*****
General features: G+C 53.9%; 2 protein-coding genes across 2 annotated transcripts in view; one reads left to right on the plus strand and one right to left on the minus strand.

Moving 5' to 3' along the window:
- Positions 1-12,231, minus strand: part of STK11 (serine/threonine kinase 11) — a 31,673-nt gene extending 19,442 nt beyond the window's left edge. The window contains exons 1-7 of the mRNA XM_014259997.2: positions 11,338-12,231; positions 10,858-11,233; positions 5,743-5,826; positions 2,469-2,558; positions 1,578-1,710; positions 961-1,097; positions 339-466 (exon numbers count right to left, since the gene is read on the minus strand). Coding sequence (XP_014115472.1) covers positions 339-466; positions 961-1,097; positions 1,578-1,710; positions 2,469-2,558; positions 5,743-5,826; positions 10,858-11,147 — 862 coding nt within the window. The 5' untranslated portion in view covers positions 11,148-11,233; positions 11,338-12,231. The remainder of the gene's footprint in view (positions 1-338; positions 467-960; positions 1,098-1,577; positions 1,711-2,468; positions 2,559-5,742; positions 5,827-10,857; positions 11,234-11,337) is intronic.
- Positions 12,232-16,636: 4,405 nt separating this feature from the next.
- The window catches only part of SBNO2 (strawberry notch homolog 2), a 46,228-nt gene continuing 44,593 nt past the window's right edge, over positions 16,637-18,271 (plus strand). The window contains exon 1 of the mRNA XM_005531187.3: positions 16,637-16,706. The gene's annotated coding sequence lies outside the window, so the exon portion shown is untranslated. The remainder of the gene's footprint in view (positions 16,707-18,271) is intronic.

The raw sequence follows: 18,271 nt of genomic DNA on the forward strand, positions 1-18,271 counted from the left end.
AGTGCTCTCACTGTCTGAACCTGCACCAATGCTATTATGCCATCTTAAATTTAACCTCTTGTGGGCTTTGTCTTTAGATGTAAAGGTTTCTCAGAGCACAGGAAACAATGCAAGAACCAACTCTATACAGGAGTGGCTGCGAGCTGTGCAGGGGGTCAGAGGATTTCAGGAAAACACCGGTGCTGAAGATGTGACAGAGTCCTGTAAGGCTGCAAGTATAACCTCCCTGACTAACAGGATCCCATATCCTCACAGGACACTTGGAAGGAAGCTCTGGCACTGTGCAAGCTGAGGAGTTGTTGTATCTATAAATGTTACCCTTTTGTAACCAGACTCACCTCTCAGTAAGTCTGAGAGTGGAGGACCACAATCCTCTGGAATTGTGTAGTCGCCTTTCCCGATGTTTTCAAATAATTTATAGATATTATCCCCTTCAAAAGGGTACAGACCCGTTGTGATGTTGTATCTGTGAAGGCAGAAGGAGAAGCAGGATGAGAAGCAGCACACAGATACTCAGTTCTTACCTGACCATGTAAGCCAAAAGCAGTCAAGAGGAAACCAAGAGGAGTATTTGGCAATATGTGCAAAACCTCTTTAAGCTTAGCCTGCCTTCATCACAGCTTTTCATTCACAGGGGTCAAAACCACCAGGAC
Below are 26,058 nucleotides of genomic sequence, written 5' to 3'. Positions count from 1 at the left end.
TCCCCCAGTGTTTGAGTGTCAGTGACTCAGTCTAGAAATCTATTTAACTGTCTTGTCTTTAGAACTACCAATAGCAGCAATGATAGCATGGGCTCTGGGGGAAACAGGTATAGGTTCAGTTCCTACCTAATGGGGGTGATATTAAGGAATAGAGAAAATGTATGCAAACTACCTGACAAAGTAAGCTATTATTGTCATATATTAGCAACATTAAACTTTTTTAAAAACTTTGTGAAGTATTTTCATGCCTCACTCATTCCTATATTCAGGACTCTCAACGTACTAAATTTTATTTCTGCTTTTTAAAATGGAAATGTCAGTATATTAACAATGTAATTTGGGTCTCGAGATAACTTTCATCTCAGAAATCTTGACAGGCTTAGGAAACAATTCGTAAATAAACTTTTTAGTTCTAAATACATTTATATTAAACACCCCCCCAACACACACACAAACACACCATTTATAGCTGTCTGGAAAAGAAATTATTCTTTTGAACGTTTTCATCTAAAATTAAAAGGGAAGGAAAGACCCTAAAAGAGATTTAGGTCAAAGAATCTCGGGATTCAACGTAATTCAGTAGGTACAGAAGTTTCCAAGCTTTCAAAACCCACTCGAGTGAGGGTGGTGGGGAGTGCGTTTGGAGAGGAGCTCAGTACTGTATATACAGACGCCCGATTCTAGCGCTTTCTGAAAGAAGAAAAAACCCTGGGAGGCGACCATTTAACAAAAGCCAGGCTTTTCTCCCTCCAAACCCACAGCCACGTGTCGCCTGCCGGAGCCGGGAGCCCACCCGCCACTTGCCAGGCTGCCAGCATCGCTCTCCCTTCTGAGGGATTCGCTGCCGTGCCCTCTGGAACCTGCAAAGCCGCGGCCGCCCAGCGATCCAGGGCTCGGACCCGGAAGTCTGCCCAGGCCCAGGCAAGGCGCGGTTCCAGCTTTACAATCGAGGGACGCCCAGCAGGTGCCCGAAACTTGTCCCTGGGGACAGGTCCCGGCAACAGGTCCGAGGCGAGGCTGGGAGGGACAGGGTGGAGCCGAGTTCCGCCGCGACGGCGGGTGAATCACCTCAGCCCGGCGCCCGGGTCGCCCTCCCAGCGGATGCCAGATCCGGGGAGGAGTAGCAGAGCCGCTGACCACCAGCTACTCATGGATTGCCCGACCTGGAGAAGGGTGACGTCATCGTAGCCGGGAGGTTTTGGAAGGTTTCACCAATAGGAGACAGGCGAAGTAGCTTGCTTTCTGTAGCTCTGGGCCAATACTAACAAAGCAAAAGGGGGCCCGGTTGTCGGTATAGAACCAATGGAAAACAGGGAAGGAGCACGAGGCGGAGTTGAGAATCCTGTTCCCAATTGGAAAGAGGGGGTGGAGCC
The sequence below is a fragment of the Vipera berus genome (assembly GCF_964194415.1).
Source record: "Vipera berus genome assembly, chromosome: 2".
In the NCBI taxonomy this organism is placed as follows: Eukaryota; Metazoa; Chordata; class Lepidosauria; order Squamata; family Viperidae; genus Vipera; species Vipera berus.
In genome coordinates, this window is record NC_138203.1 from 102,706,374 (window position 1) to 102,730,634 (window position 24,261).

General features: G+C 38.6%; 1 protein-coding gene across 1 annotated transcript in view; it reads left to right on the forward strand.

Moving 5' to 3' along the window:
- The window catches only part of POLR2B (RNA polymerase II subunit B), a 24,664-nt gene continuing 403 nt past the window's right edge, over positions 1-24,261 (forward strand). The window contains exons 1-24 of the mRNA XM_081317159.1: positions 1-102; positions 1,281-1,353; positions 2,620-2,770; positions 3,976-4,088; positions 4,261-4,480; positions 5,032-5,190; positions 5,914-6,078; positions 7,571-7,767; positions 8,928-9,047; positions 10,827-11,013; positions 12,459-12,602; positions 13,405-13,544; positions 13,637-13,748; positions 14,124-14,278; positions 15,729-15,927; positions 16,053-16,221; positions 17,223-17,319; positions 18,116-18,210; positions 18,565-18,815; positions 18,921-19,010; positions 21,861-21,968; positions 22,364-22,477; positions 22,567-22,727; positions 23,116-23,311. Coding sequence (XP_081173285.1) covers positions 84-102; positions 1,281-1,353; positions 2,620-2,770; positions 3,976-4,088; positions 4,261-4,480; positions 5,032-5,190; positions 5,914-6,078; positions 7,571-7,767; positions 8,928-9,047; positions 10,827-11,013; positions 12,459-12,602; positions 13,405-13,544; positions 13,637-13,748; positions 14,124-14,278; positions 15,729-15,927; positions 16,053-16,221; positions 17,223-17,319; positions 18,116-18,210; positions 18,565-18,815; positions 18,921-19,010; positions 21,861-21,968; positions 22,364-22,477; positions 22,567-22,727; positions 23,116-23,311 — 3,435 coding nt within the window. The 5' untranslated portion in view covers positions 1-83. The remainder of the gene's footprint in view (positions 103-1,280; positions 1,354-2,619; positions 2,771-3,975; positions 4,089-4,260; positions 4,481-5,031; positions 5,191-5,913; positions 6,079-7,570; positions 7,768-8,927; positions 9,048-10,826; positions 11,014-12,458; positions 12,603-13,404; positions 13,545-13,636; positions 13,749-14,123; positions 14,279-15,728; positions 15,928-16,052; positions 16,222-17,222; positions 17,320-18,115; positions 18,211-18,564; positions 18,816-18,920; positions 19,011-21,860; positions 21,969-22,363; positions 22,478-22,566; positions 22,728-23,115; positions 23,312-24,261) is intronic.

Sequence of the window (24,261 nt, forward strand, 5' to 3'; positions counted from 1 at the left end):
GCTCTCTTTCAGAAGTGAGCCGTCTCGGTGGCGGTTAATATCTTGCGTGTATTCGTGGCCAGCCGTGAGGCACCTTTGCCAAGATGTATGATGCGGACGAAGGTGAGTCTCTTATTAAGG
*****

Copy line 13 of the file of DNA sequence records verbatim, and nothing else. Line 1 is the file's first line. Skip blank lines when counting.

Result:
In genome coordinates, this window is record NC_138203.1 from 102,706,374 (window position 1) to 102,730,634 (window position 24,261).